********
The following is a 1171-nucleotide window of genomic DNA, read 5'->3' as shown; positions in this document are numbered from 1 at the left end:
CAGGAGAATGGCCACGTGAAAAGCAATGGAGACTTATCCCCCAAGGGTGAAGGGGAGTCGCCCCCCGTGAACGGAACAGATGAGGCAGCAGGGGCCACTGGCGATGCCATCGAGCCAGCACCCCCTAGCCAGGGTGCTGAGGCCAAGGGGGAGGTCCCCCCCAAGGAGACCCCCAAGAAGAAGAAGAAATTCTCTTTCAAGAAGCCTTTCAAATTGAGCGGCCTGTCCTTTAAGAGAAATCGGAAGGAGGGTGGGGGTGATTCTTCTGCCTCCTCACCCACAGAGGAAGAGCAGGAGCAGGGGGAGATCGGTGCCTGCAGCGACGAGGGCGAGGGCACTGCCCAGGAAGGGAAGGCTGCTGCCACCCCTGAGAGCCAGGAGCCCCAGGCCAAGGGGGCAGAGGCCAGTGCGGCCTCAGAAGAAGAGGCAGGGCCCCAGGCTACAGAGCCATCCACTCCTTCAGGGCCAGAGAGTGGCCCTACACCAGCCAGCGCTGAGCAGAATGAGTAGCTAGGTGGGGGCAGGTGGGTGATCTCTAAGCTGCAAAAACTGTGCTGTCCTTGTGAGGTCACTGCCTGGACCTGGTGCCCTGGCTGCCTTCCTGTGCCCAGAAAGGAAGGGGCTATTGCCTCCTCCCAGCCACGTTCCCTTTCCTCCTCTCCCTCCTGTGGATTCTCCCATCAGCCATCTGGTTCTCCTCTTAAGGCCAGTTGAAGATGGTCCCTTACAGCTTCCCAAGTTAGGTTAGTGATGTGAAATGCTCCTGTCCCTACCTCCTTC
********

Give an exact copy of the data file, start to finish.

The following is a 1171-nucleotide window of genomic DNA, read 5'->3' as shown; positions in this document are numbered from 1 at the left end:
CAGGAGAATGGCCACGTGAAAAGCAATGGAGACTTATCCCCCAAGGGTGAAGGGGAGTCGCCCCCCGTGAACGGAACAGATGAGGCAGCAGGGGCCACTGGCGATGCCATCGAGCCAGCACCCCCTAGCCAGGGTGCTGAGGCCAAGGGGGAGGTCCCCCCCAAGGAGACCCCCAAGAAGAAGAAGAAATTCTCTTTCAAGAAGCCTTTCAAATTGAGCGGCCTGTCCTTTAAGAGAAATCGGAAGGAGGGTGGGGGTGATTCTTCTGCCTCCTCACCCACAGAGGAAGAGCAGGAGCAGGGGGAGATCGGTGCCTGCAGCGACGAGGGCGAGGGCACTGCCCAGGAAGGGAAGGCTGCTGCCACCCCTGAGAGCCAGGAGCCCCAGGCCAAGGGGGCAGAGGCCAGTGCGGCCTCAGAAGAAGAGGCAGGGCCCCAGGCTACAGAGCCATCCACTCCTTCAGGGCCAGAGAGTGGCCCTACACCAGCCAGCGCTGAGCAGAATGAGTAGCTAGGTGGGGGCAGGTGGGTGATCTCTAAGCTGCAAAAACTGTGCTGTCCTTGTGAGGTCACTGCCTGGACCTGGTGCCCTGGCTGCCTTCCTGTGCCCAGAAAGGAAGGGGCTATTGCCTCCTCCCAGCCACGTTCCCTTTCCTCCTCTCCCTCCTGTGGATTCTCCCATCAGCCATCTGGTTCTCCTCTTAAGGCCAGTTGAAGATGGTCCCTTACAGCTTCCCAAGTTAGGTTAGTGATGTGAAATGCTCCTGTCCCTACCTCCTTC